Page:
Semantic contamination and mathematical proof: can a non-proof prove?

2011-07-05T13:08:50Z (GMT) by Juan P. Mejia-Ramos Matthew Inglis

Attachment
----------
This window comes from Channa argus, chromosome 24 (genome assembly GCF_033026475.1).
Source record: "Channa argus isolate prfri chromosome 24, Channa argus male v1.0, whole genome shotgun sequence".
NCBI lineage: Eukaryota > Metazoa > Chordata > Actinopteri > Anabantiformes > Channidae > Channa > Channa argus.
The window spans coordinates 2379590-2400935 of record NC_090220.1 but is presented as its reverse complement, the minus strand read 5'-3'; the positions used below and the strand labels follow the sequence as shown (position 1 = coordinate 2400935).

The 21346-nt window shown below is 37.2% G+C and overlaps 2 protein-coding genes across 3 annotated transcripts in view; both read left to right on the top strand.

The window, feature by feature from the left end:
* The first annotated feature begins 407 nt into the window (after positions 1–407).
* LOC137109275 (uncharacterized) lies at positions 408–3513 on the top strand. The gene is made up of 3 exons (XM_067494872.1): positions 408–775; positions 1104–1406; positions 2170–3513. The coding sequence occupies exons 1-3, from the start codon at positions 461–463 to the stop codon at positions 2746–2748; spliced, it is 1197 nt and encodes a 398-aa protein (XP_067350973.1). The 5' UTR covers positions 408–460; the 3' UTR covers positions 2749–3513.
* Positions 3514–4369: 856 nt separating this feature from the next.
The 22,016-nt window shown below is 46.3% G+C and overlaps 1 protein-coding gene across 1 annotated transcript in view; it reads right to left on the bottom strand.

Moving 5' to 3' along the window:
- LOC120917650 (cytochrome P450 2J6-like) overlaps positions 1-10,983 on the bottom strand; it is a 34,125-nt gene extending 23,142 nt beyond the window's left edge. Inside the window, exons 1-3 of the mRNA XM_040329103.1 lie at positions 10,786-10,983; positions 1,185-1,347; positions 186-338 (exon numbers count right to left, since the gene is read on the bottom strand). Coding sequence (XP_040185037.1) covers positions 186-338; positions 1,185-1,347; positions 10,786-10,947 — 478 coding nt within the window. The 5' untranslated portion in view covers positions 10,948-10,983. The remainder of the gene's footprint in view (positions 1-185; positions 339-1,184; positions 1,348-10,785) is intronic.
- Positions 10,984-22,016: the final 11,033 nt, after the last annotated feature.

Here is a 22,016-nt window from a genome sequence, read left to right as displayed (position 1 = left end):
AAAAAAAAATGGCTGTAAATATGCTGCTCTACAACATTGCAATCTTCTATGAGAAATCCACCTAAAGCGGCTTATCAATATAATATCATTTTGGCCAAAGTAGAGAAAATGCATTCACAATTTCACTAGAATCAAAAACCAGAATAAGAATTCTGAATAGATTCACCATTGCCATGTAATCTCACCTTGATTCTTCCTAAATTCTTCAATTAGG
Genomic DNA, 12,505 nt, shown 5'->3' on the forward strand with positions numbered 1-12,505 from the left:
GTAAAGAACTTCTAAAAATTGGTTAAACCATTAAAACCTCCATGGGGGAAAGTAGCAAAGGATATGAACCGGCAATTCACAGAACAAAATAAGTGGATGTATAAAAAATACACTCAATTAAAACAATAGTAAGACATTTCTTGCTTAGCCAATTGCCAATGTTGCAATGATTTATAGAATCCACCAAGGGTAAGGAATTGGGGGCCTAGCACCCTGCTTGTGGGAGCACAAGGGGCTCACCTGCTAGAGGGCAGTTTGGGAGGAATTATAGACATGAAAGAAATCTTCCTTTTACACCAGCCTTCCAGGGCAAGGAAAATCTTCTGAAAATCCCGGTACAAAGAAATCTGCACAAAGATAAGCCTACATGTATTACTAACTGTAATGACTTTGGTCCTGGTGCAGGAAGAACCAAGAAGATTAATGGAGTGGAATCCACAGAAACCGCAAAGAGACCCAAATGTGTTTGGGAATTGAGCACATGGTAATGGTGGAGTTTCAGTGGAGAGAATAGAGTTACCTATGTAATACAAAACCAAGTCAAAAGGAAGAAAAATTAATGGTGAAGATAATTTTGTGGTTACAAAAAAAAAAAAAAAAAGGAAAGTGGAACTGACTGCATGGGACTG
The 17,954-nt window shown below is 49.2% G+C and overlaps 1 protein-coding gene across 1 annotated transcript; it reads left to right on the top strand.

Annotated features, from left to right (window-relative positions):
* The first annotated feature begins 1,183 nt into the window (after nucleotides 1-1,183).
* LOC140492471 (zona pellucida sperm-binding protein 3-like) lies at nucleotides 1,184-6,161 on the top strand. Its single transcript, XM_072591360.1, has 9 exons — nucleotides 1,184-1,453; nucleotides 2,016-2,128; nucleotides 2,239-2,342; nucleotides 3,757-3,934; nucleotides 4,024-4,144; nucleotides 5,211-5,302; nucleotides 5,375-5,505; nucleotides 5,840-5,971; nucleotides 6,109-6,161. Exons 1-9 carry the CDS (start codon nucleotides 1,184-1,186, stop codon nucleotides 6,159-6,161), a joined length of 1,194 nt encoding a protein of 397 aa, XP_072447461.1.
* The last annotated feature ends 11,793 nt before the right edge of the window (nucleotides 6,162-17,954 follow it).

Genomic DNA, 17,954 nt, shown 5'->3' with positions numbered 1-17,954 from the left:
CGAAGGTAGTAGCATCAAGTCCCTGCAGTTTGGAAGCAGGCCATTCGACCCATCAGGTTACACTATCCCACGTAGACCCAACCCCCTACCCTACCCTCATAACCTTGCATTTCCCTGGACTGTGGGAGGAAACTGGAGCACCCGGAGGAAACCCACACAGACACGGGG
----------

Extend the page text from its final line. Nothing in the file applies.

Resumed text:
The way words are used in natural language can influence how the same words are understood by students in formal educational contexts. Hereweargue that this so-called semantic contamination effect plays a role in determining how students engage with mathematical proof, a fundamental aspect of learning mathematics. Analyses of responses to argument evaluation tasks suggest that students may hold two different and contradictory conceptions of proof: one related to conviction, and one to validity. We demonstrate that these two conceptions can be preferentially elicited by making apparently irrelevant linguistic changes to task instructions. After analyzing the occurrence of “proof” and “prove” in natural language, we report two experiments that suggest that the noun form privileges evaluations related to validity, and that the verb form privileges evaluations related to conviction. In short, we show that (what is judged to be) a non-proof can sometimes (be judged to) prove.